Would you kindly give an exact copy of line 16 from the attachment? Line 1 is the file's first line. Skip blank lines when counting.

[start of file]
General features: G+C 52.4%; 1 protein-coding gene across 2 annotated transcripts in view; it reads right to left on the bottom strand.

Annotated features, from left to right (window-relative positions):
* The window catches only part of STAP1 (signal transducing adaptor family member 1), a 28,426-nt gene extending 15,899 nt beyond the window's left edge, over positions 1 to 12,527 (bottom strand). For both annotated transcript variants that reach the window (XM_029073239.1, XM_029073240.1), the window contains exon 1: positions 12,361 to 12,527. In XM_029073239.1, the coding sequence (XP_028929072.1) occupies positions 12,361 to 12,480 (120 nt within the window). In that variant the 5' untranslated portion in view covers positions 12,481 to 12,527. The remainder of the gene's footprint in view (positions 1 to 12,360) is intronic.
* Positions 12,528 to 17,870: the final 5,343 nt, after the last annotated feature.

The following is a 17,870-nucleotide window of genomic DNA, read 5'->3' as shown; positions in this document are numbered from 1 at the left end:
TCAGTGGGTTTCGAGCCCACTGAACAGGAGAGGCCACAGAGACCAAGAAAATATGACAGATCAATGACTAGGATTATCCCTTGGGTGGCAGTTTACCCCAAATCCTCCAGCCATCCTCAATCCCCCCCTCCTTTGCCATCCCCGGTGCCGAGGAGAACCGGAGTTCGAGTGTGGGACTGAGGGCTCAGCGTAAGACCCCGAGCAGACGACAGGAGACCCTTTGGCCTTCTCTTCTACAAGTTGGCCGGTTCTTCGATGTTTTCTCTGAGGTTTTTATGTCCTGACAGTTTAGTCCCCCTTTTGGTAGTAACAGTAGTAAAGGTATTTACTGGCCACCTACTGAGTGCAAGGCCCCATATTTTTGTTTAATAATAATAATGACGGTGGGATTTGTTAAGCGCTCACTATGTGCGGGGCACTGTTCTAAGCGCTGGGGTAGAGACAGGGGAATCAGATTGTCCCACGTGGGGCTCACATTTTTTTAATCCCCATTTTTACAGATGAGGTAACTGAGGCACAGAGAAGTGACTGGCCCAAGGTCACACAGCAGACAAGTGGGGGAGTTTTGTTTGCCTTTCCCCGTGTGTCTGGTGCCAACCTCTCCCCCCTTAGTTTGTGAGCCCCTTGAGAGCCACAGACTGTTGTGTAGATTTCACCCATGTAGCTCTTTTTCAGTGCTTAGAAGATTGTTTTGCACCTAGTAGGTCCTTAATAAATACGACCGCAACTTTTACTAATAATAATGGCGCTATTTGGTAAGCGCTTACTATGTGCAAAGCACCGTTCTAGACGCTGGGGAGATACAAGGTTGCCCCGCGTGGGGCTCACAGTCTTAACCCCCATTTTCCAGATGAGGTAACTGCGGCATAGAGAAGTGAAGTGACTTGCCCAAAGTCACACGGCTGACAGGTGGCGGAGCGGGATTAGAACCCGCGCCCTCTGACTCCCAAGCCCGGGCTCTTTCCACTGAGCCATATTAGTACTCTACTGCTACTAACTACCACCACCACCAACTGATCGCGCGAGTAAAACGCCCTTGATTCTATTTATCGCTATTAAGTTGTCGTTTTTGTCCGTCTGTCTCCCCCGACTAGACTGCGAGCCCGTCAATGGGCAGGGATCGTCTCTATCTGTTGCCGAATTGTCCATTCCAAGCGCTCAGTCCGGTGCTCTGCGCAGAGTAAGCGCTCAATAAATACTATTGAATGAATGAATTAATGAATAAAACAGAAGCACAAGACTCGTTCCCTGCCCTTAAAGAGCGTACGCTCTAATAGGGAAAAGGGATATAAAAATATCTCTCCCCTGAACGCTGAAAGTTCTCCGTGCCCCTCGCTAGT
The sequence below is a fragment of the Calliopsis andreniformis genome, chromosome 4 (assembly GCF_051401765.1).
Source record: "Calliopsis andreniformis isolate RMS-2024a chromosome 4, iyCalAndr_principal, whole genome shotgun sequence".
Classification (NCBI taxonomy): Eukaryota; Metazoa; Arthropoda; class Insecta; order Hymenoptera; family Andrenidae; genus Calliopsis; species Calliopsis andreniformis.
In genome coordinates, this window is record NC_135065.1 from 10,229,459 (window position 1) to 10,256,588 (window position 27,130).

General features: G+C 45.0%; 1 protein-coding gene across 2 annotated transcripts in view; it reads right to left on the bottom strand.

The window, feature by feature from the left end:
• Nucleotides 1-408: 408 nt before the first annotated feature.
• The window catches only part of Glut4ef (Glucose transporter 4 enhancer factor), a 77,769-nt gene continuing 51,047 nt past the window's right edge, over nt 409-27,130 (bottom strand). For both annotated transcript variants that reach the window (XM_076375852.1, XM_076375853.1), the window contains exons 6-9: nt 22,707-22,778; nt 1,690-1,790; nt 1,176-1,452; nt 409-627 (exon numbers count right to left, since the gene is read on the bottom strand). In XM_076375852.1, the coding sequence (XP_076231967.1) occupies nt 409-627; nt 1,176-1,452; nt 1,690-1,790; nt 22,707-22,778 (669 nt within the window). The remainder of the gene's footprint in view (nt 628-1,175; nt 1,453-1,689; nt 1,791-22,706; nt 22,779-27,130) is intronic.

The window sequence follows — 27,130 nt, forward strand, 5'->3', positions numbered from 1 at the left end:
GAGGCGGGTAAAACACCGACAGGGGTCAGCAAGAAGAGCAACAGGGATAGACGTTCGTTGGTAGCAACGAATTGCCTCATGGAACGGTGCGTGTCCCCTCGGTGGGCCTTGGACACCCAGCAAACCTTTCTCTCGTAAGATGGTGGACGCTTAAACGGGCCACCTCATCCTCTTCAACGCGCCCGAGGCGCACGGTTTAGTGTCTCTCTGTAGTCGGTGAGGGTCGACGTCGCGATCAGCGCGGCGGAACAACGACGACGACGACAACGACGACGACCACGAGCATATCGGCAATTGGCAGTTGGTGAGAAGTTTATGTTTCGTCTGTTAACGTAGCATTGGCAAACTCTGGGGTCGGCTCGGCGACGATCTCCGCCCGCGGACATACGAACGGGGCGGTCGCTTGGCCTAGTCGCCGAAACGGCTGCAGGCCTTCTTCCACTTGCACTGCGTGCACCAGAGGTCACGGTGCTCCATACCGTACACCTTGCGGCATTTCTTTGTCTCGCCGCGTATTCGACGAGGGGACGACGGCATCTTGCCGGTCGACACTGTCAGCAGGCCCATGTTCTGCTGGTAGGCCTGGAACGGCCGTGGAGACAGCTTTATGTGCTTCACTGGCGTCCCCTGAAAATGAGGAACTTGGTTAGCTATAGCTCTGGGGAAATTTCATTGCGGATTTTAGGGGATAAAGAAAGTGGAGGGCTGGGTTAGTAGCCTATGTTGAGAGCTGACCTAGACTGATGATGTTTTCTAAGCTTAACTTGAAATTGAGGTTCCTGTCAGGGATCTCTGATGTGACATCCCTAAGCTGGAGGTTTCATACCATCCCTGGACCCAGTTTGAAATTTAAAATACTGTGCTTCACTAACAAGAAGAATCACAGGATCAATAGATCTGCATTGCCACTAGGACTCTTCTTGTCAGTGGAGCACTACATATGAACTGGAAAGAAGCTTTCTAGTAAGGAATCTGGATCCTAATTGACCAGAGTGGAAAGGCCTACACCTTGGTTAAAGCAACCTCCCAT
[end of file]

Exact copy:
GAGGCGGGTAAAACACCGACAGGGGTCAGCAAGAAGAGCAACAGGGATAGACGTTCGTTGGTAGCAACGAATTGCCTCATGGAACGGTGCGTGTCCCCTCGGTGGGCCTTGGACACCCAGCAAACCTTTCTCTCGTAAGATGGTGGACGCTTAAACGGGCCACCTCATCCTCTTCAACGCGCCCGAGGCGCACGGTTTAGTGTCTCTCTGTAGTCGGTGAGGGTCGACGTCGCGATCAGCGCGGCGGAACAACGACGACGACGACAACGACGACGACCACGAGCATATCGGCAATTGGCAGTTGGTGAGAAGTTTATGTTTCGTCTGTTAACGTAGCATTGGCAAACTCTGGGGTCGGCTCGGCGACGATCTCCGCCCGCGGACATACGAACGGGGCGGTCGCTTGGCCTAGTCGCCGAAACGGCTGCAGGCCTTCTTCCACTTGCACTGCGTGCACCAGAGGTCACGGTGCTCCATACCGTACACCTTGCGGCATTTCTTTGTCTCGCCGCGTATTCGACGAGGGGACGACGGCATCTTGCCGGTCGACACTGTCAGCAGGCCCATGTTCTGCTGGTAGGCCTGGAACGGCCGTGGAGACAGCTTTATGTGCTTCACTGGCGTCCCCTGAAAATGAGGAACTTGGTTAGCTATAGCTCTGGGGAAATTTCATTGCGGATTTTAGGGGATAAAGAAAGTGGAGGGCTGGGTTAGTAGCCTATGTTGAGAGCTGACCTAGACTGATGATGTTTTCTAAGCTTAACTTGAAATTGAGGTTCCTGTCAGGGATCTCTGATGTGACATCCCTAAGCTGGAGGTTTCATACCATCCCTGGACCCAGTTTGAAATTTAAAATACTGTGCTTCACTAACAAGAAGAATCACAGGATCAATAGATCTGCATTGCCACTAGGACTCTTCTTGTCAGTGGAGCACTACATATGAACTGGAAAGAAGCTTTCTAGTAAGGAATCTGGATCCTAATTGACCAGAGTGGAAAGGCCTACACCTTGGTTAAAGCAACCTCCCAT